I have to admit, I do not often read the ‘Aargauer Zeitung’. But perhaps I should? Certainly this article from yesterday’s issue is most interesting.
It reported that the University of Basel will soon have a new chair. Apparently, the move has created a fiercely controversial debate within the university. But the decision to go ahead with the plan has been made, and Carsten Gründemann has been formally invited to become the new professor for «translationale Komplementärmedizin». (I am sure in Basel they know what «translationale Komplementärmedizin» is, however, I don’t.)
As it turns out, the term seems entirely irrelevant, because the chair will be in anthroposophical medicine. In case you are not familiar with this SCAM, here is a short explanation copied from my new book:
Anthroposophic medicine is a form of healthcare developed in the 1920s by Rudolf Steiner (1861–1925) in collaboration with the physician Ita Wegman (1876–1943). It is based on Steiner’s mystical ideas of anthroposophy. Steiner had developed his ‘philosophy’ of anthroposophy from personal experiences, occult notions and mystical concepts. Ita Wegman studied medicine after having met Steiner in 1902. She pioneered an ‘alternative cancer treatment’ with a fermented mistletoe extract, according to Steiner’s ideas. Together, Wegman and Steiner wrote Steiner’s last book entitled ‘Extending Practical Medicine’ which was meant as a theoretical basis for their anthroposophical medicine. Wegman was also a co-founder of the pharmaceutical firm ‘Weleda’ which became the biggest producer of anthroposophical remedies. Proponents of anthroposophic medicine make several irrational assumptions, for instance, they claim that our past lives influence our present health, or that the course of an illness is determined by our ‘karmic’ destiny. Practitioners of anthroposophic medicine are usually medically trained; they employ a variety of treatments including massage, exercise, counselling, and a range of remedies (more than 1 300 different anthroposophic medicinal products are currently on the market). Most of the remedies are, like homeopathic remedies, highly diluted but they are not normally prescribed according to the ‘like cures like’ principle and are therefore distinct from homeopathy.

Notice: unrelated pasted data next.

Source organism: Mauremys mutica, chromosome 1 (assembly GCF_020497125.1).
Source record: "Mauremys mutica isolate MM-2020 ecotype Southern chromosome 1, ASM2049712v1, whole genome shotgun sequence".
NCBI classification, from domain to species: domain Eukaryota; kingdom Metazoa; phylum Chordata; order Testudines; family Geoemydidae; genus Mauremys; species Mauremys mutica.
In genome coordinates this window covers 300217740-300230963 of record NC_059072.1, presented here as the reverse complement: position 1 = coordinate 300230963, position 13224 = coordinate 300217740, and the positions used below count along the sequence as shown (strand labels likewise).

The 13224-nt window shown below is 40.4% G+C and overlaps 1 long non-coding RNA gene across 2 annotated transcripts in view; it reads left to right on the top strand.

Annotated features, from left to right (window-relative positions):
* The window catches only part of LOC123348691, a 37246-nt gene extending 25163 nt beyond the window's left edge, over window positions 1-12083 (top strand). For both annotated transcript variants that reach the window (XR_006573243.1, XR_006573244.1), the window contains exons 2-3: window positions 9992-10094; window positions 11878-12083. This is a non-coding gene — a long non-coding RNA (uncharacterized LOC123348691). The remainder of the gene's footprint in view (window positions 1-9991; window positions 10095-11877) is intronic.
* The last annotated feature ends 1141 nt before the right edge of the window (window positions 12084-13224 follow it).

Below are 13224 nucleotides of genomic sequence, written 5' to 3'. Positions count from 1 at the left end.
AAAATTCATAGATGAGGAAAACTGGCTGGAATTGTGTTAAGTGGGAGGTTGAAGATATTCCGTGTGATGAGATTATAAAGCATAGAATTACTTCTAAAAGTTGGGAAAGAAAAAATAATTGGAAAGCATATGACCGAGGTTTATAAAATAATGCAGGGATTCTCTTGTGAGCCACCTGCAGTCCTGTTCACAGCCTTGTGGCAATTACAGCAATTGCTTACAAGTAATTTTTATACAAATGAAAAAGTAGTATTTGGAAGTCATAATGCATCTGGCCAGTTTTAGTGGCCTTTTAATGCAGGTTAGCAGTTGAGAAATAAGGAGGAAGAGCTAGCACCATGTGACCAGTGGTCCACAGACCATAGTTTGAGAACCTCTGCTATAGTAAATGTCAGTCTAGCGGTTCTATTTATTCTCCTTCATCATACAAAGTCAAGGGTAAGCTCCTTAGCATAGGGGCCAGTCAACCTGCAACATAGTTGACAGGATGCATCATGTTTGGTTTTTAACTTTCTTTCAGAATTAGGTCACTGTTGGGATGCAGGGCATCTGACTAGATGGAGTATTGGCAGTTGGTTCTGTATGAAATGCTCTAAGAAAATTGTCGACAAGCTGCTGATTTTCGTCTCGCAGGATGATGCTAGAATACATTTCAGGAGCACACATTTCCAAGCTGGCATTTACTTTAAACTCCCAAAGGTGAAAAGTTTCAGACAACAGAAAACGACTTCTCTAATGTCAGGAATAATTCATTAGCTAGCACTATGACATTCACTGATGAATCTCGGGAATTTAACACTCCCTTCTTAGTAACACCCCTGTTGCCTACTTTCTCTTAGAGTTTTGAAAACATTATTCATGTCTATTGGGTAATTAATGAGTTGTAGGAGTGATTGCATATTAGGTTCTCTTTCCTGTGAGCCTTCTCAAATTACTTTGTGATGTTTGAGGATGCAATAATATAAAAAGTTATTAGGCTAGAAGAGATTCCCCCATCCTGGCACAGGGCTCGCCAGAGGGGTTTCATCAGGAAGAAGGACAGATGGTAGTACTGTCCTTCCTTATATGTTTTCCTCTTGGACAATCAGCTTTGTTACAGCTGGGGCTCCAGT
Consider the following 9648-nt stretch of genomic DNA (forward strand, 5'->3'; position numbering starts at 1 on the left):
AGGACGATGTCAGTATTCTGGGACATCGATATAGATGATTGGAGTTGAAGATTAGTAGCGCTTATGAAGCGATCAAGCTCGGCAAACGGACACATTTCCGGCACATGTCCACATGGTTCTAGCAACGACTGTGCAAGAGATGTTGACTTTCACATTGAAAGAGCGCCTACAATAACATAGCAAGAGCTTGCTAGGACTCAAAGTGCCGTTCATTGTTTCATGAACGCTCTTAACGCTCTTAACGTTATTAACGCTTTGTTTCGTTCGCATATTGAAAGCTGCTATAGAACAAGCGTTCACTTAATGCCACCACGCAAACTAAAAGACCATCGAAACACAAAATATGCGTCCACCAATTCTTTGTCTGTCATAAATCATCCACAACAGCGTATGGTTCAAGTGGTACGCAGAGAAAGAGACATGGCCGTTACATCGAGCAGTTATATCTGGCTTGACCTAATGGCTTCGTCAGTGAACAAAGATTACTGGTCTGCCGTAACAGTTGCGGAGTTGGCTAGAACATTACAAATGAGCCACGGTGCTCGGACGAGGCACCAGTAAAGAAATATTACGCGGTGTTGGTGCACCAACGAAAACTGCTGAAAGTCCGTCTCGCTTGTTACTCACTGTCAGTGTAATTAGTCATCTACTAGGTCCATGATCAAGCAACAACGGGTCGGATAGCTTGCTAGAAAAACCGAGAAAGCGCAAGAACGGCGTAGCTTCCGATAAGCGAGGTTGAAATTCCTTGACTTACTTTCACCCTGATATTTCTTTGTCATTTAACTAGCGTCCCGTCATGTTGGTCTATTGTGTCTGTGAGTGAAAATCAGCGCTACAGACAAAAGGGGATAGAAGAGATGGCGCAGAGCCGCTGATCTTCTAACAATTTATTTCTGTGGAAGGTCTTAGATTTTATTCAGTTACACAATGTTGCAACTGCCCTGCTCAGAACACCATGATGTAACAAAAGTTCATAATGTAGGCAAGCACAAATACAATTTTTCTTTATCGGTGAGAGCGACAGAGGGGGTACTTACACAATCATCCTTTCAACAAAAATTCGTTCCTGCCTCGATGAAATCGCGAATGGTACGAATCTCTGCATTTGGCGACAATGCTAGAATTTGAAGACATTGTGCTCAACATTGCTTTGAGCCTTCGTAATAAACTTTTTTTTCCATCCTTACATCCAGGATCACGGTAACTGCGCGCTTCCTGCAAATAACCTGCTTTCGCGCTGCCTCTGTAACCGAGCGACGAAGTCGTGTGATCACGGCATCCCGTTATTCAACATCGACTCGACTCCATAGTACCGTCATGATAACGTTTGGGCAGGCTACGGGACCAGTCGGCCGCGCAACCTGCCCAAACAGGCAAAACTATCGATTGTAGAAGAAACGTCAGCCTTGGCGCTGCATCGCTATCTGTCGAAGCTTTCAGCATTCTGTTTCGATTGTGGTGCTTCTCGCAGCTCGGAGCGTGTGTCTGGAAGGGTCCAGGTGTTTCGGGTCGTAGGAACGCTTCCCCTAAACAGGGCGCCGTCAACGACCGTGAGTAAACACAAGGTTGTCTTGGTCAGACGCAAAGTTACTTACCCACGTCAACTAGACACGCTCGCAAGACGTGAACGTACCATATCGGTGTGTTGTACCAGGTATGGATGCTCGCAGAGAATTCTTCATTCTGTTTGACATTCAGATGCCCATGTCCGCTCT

The report mentions that the creation of the new chair caused wide-spread anger amongst the science-based faculties at Basel. The head of Pharmacy, Christoph Meier, is quoted stating: «Indem die Professur in den Forschungsbetrieb eingebunden wird, bieten wir keine Hand zur Scharlatanerie.» [As the professorship will be tied into research, we offer no opportunity for quackery.]
Carsten Gründemann studied Biochemistry/Biology at the University of Tübingen and Freiburg (Germany) and received his Ph.D. in Experimental Immunology from the University of Tübingen (Germany). He was awarded the Karl und Veronica Carstens (KVC) Science Award 2018 for his research in the field of complementary medicine for multiple sclerosis (MS). He is currently based at the Center for Complementary Medicine, Institute for Environmental Health Sciences, University Medical Center Freiburg. Much of his past research seems to focus on anthroposophical medicines, including those produced by Weleda, the world’s largest manufacturer of anthroposophical preparations. Here is one of his 32 Medline-listed abstracts:
Preparations from anthroposophical medicine (AM) are clinically used to treat inflammatory disorders. We wanted to investigate effects of a selection of AM medications for parenteral use in cell-based systems in vitro.
Colchicum officinale tuber D3, Mandragora D3, Rosmarinus officinale 5% and Bryophyllum 5% were selected for the experiments. Induction of apoptosis and necrosis (human lymphocytes and dendritic cells [DCs]) and proliferation of lymphocytes as well as maturation (expression of CD14, CD83 and CD86) and cytokine secretion (IL-10, IL12p70) of DCs were analyzed. Furthermore, proliferation of allogeneic human T lymphocytes was investigated in vitro in coculture experiments using mature DCs in comparison to controls.
The respective preparations did not induce apoptosis or necrosis in lymphocytes or DCs. Lymphocyte proliferation was dose-dependently reduced by Colchicum officinale tuber D3 while the viability was unchanged. Rosmarinus officinale 5%, but not the other preparations, dose-dependently inhibited the maturation of immature DCs, reduced secretion of IL-10 and IL-12p70 and slightly inhibited proliferation of allogeneic CD4(+) T-lymphocytes in coculture experiments with DCs.
The selected preparations from AM for parenteral use are nontoxic to lymphocytes and DCs. Rosmarinus officinale 5% has immunosuppressive properties on key functions of the immune system which propose further investigation.
The new chair is contractually bound to adhere to the ‘anthroposophical model’ (which probably is a synonym for ‘Steiner cult’). It will be financed to the tune of 3 million Swiss Franks, money that comes from the ‘Software AG Stiftung‘, Weleda, Beatrice Oeri, and other anthroposophical institutions.